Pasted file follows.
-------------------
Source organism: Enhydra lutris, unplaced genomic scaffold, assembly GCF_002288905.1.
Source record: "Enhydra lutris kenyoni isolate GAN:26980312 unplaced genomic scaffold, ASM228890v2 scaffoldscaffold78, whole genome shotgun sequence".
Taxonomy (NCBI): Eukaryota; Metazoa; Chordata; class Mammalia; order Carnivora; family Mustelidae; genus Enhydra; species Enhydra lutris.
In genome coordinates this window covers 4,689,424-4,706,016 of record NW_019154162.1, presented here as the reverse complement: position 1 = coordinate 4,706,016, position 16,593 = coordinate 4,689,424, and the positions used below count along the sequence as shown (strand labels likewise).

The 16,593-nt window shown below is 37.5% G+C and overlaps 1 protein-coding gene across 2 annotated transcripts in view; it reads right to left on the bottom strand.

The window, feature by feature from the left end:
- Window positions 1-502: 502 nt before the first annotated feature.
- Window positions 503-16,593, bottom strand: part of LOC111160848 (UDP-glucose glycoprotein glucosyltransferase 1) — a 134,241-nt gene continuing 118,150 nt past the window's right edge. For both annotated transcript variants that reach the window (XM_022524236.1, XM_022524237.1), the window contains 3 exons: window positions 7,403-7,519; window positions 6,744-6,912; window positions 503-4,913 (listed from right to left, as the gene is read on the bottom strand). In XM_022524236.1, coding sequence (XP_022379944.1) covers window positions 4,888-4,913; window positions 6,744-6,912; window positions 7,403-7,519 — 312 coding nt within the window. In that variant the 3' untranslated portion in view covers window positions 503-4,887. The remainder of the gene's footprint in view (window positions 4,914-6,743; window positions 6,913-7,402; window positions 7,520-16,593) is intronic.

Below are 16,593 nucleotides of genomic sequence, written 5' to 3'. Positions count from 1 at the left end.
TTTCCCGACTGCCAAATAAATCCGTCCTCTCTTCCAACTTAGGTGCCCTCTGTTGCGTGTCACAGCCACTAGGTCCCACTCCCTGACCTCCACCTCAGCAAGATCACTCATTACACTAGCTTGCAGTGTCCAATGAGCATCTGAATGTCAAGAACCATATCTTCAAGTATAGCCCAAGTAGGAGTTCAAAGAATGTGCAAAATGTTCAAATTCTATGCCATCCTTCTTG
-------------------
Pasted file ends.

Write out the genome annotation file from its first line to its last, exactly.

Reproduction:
Source organism: Enhydra lutris, unplaced genomic scaffold, assembly GCF_002288905.1.
Source record: "Enhydra lutris kenyoni isolate GAN:26980312 unplaced genomic scaffold, ASM228890v2 scaffoldscaffold78, whole genome shotgun sequence".
Taxonomy (NCBI): Eukaryota; Metazoa; Chordata; class Mammalia; order Carnivora; family Mustelidae; genus Enhydra; species Enhydra lutris.
In genome coordinates this window covers 4,689,424-4,706,016 of record NW_019154162.1, presented here as the reverse complement: position 1 = coordinate 4,706,016, position 16,593 = coordinate 4,689,424, and the positions used below count along the sequence as shown (strand labels likewise).

The 16,593-nt window shown below is 37.5% G+C and overlaps 1 protein-coding gene across 2 annotated transcripts in view; it reads right to left on the bottom strand.

The window, feature by feature from the left end:
- Window positions 1-502: 502 nt before the first annotated feature.
- Window positions 503-16,593, bottom strand: part of LOC111160848 (UDP-glucose glycoprotein glucosyltransferase 1) — a 134,241-nt gene continuing 118,150 nt past the window's right edge. For both annotated transcript variants that reach the window (XM_022524236.1, XM_022524237.1), the window contains 3 exons: window positions 7,403-7,519; window positions 6,744-6,912; window positions 503-4,913 (listed from right to left, as the gene is read on the bottom strand). In XM_022524236.1, coding sequence (XP_022379944.1) covers window positions 4,888-4,913; window positions 6,744-6,912; window positions 7,403-7,519 — 312 coding nt within the window. In that variant the 3' untranslated portion in view covers window positions 503-4,887. The remainder of the gene's footprint in view (window positions 4,914-6,743; window positions 6,913-7,402; window positions 7,520-16,593) is intronic.

Below are 16,593 nucleotides of genomic sequence, written 5' to 3'. Positions count from 1 at the left end.
TTTCCCGACTGCCAAATAAATCCGTCCTCTCTTCCAACTTAGGTGCCCTCTGTTGCGTGTCACAGCCACTAGGTCCCACTCCCTGACCTCCACCTCAGCAAGATCACTCATTACACTAGCTTGCAGTGTCCAATGAGCATCTGAATGTCAAGAACCATATCTTCAAGTATAGCCCAAGTAGGAGTTCAAAGAATGTGCAAAATGTTCAAATTCTATGCCATCCTTCTTG